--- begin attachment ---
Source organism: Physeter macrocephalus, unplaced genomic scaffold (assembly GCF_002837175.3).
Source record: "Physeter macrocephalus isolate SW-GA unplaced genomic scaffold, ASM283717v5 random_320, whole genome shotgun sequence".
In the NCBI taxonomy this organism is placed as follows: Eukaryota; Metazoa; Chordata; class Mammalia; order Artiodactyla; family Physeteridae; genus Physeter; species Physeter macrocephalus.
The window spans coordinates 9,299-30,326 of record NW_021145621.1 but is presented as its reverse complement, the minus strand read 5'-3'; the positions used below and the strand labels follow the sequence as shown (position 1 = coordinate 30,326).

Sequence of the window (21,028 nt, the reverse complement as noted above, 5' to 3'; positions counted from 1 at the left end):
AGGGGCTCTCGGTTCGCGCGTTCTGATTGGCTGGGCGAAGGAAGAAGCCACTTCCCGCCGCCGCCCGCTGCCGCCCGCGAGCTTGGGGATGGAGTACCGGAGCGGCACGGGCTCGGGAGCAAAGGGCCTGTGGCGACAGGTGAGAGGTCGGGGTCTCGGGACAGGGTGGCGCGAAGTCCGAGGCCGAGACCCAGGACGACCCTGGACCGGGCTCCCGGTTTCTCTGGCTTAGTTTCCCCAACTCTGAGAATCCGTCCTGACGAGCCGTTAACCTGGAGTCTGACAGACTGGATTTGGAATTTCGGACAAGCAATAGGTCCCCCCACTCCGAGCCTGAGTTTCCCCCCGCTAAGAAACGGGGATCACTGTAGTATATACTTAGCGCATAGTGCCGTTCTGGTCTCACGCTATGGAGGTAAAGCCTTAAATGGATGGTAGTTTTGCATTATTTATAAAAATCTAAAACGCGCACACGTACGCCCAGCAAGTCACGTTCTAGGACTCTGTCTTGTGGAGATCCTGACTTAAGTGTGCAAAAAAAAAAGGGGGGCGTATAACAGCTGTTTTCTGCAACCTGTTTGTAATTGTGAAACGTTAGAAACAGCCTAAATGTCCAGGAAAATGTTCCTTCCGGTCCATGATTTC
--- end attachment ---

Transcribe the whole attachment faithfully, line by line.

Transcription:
Source organism: Physeter macrocephalus, unplaced genomic scaffold (assembly GCF_002837175.3).
Source record: "Physeter macrocephalus isolate SW-GA unplaced genomic scaffold, ASM283717v5 random_320, whole genome shotgun sequence".
In the NCBI taxonomy this organism is placed as follows: Eukaryota; Metazoa; Chordata; class Mammalia; order Artiodactyla; family Physeteridae; genus Physeter; species Physeter macrocephalus.
The window spans coordinates 9,299-30,326 of record NW_021145621.1 but is presented as its reverse complement, the minus strand read 5'-3'; the positions used below and the strand labels follow the sequence as shown (position 1 = coordinate 30,326).

Sequence of the window (21,028 nt, the reverse complement as noted above, 5' to 3'; positions counted from 1 at the left end):
AGGGGCTCTCGGTTCGCGCGTTCTGATTGGCTGGGCGAAGGAAGAAGCCACTTCCCGCCGCCGCCCGCTGCCGCCCGCGAGCTTGGGGATGGAGTACCGGAGCGGCACGGGCTCGGGAGCAAAGGGCCTGTGGCGACAGGTGAGAGGTCGGGGTCTCGGGACAGGGTGGCGCGAAGTCCGAGGCCGAGACCCAGGACGACCCTGGACCGGGCTCCCGGTTTCTCTGGCTTAGTTTCCCCAACTCTGAGAATCCGTCCTGACGAGCCGTTAACCTGGAGTCTGACAGACTGGATTTGGAATTTCGGACAAGCAATAGGTCCCCCCACTCCGAGCCTGAGTTTCCCCCCGCTAAGAAACGGGGATCACTGTAGTATATACTTAGCGCATAGTGCCGTTCTGGTCTCACGCTATGGAGGTAAAGCCTTAAATGGATGGTAGTTTTGCATTATTTATAAAAATCTAAAACGCGCACACGTACGCCCAGCAAGTCACGTTCTAGGACTCTGTCTTGTGGAGATCCTGACTTAAGTGTGCAAAAAAAAAAGGGGGGCGTATAACAGCTGTTTTCTGCAACCTGTTTGTAATTGTGAAACGTTAGAAACAGCCTAAATGTCCAGGAAAATGTTCCTTCCGGTCCATGATTTC